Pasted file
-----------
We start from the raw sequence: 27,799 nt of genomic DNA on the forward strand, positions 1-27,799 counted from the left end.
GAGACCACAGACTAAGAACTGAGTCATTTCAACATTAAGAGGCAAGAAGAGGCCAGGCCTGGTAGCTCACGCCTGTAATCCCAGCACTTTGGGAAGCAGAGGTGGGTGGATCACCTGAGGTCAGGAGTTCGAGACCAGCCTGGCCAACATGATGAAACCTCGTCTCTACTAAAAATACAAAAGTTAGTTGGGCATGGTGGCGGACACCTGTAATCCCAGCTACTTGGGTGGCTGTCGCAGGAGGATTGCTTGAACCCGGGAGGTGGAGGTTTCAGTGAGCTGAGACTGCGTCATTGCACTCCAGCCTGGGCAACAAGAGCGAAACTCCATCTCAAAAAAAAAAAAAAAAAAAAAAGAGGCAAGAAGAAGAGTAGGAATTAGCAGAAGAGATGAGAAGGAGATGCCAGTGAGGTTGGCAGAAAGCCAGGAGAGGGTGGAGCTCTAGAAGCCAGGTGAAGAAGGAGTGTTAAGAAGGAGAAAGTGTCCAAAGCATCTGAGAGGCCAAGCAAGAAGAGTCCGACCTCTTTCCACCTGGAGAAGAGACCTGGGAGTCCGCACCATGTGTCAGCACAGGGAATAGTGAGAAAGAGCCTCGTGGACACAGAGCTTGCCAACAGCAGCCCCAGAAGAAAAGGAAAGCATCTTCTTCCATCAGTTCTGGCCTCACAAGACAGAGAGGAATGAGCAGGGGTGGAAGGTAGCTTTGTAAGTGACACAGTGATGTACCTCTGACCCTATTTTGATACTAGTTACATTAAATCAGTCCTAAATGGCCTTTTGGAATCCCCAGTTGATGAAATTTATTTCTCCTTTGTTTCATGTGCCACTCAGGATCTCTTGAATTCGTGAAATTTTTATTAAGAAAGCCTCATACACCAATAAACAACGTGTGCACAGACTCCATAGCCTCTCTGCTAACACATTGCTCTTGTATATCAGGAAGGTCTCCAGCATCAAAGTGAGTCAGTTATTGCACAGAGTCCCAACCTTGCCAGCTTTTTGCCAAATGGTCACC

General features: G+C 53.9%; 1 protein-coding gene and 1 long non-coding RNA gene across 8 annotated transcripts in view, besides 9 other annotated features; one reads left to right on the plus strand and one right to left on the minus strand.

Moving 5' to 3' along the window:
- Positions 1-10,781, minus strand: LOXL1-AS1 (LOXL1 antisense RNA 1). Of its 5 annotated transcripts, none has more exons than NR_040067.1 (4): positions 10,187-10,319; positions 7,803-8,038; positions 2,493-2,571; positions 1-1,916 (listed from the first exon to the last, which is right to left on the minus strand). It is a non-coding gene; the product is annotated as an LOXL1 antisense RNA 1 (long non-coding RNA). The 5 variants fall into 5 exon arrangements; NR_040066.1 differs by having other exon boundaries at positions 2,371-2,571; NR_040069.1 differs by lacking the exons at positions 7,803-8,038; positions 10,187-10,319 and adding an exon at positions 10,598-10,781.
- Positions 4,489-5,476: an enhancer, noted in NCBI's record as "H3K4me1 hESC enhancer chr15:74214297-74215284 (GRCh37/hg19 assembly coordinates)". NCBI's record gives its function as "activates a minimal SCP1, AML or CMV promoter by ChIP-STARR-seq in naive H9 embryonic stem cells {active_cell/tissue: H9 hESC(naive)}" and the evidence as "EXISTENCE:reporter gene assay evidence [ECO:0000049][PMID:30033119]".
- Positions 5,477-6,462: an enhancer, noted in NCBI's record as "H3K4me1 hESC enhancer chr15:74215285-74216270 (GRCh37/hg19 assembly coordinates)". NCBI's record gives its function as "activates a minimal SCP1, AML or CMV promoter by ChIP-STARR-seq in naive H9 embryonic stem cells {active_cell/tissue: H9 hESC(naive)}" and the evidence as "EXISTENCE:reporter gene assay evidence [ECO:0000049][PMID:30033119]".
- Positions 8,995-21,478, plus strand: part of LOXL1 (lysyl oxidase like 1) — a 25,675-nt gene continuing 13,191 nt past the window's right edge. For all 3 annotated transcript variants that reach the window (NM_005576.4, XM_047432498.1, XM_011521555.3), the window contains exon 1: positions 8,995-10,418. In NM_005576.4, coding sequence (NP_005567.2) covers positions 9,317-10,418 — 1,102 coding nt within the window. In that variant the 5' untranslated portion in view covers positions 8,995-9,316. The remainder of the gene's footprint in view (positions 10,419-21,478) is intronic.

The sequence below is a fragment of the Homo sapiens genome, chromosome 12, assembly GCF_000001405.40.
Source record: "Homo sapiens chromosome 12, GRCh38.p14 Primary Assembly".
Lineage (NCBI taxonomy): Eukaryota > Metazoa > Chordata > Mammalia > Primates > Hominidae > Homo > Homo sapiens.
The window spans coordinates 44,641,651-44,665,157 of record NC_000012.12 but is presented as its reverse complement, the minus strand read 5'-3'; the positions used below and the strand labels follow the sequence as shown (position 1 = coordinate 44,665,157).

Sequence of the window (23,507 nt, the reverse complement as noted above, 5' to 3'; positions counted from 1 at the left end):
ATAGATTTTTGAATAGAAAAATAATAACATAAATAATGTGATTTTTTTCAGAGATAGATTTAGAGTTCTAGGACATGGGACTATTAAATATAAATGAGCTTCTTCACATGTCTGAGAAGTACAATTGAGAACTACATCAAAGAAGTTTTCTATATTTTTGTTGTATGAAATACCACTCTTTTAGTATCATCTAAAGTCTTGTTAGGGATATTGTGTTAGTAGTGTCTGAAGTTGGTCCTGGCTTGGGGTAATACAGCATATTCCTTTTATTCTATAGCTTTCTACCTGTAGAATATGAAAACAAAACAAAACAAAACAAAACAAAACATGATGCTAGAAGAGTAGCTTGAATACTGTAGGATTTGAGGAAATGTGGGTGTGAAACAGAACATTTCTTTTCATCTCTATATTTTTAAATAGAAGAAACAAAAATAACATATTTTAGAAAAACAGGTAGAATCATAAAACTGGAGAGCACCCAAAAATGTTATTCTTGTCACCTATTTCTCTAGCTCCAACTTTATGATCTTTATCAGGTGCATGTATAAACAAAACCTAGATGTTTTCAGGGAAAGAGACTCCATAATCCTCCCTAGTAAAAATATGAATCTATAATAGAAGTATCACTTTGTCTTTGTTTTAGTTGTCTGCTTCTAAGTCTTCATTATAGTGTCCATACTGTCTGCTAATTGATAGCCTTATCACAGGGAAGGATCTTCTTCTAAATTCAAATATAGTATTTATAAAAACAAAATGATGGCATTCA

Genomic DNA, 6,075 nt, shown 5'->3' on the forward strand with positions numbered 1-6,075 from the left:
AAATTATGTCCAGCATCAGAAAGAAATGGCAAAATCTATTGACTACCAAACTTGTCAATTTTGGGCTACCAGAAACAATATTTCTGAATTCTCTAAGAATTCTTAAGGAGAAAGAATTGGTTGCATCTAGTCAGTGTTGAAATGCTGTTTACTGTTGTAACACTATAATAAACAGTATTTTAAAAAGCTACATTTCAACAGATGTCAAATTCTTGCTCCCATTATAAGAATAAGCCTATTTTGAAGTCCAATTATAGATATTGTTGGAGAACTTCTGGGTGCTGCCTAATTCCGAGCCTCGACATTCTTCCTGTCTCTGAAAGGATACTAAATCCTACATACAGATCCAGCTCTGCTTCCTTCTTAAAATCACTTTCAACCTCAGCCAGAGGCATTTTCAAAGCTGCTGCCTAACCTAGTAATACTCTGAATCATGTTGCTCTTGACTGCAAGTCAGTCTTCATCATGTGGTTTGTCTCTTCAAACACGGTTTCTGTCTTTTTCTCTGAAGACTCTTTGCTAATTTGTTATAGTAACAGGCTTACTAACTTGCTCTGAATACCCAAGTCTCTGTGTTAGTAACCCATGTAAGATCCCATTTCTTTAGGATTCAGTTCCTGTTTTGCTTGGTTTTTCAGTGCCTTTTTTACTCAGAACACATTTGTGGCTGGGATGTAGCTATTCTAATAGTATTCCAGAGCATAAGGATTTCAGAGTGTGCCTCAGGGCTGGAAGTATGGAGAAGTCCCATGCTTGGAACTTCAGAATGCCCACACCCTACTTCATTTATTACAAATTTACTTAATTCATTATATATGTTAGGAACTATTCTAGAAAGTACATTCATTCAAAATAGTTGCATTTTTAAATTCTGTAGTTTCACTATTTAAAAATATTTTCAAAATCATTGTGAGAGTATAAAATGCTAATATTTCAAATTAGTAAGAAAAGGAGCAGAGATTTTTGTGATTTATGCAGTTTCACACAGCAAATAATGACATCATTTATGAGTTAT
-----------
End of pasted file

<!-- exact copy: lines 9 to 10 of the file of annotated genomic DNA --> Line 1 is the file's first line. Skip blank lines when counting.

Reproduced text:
The sequence below is a fragment of the Homo sapiens genome, chromosome 12, assembly GCF_000001405.40.
Source record: "Homo sapiens chromosome 12, GRCh38.p14 Primary Assembly".